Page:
An experienced architect will tell you: only a foolish person would build a house without first putting some specs down on paper.

The process of building a website is no different. It takes careful planning and precise information architecture before you can hammer down that first nail, or in this case… punch up that first string of code. And because search engine marketing success is so critically dependent on having a website with a solid underlying foundation, future efforts to optimize are riding high on your ability to deliver a cohesive plan from the start.

  1. Time is of the essence..

Evaluate the amount of time that is being put into the overall project, and then determine what portion of that should be focused on the spec sheet. For a brief document, 15 to 30 hours might be enough (15 pages and 3 to 4 wireframes), but a more detailed sheet takes no less than 50 hours. The time spent on the document should be proportional to the budget. There needs to be a conversation about how much time you can realistically devote to the specifications so that the rest of project can proceed in a smooth and prompt manner. If the project has only 400 hours allocated, it doesn’t make sense to spend 100 hours writing the specs.

  1. Home is where the start is.

The homepage will be the first thing most of your audience sees upon visiting your site. So when working on wireframes, this is the logical place to start. It should include links to all important sections of the website. Once the wireframe of the home page is completed, the process of working on the other sections becomes much easier.

  1. Understanding is in the details.

Let’s say you are outlining a redesign for an existing website. Make sure you take the time to learn how all sections of the old website work first. In the long run, you’ll be very happy you did. If old sections are cut or left out, the corresponding or replacement sections on the new site should be addressed accordingly. This is also important when redirecting old URLs that may be linked to from outside sources.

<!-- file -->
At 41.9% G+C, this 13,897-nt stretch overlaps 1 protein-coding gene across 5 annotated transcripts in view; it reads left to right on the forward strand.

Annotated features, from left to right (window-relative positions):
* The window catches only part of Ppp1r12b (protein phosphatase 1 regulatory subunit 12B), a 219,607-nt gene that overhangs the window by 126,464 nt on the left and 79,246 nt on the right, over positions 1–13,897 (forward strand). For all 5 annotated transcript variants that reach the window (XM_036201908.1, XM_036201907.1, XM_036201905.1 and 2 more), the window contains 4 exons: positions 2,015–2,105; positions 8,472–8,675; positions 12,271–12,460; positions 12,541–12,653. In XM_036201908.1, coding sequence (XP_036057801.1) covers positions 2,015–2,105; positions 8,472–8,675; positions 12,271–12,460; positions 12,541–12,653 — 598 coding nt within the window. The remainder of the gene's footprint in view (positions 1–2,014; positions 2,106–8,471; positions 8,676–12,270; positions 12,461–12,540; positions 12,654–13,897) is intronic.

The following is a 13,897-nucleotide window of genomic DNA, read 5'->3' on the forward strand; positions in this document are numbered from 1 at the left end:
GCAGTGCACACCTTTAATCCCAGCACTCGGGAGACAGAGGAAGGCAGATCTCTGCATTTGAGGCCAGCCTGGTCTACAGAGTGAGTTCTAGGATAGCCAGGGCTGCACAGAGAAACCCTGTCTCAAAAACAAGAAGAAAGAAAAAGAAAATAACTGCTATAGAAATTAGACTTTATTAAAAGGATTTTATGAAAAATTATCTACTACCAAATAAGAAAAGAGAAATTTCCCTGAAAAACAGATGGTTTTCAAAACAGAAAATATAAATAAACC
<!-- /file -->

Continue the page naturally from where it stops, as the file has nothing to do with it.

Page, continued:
1. Make the possible, possible.

Empty promises lead to hard feelings. You won’t feel good about them, and neither will the client. During the planning process, make sure the site functionality options described on the spec document are actually feasible. Having to go back to the client with any issues later on can leave them incredibly disappointed.

  1. Keep it simple.

Most clients are not going to have in-depth knowledge of HTML, JavaScript, etc., so you should make an effort to ensure this document is as clearly laid out for them as possible. A client might believe they understood what you said, but often what they heard and you meant, were two completely different things. It may feel tedious, but it can help to avoid any possible misunderstandings down the road.


A well-crafted specification document allows designers and developers to move forward with a project while avoiding any surprises for the client down the line. It should give a precise estimation for a timeline of the project, and a completion deadline. You can hold you and your team accountable, while keeping the client at bay with an indication of what tasks you’re working on and when. This helps to control the scope of the work, and keep costs from increasing throughout development. It is important to keep these details in mind while building a strong foundation for your overall project. In the end, it will lead to smooth communication between you and your client, and a clear picture for the project ahead.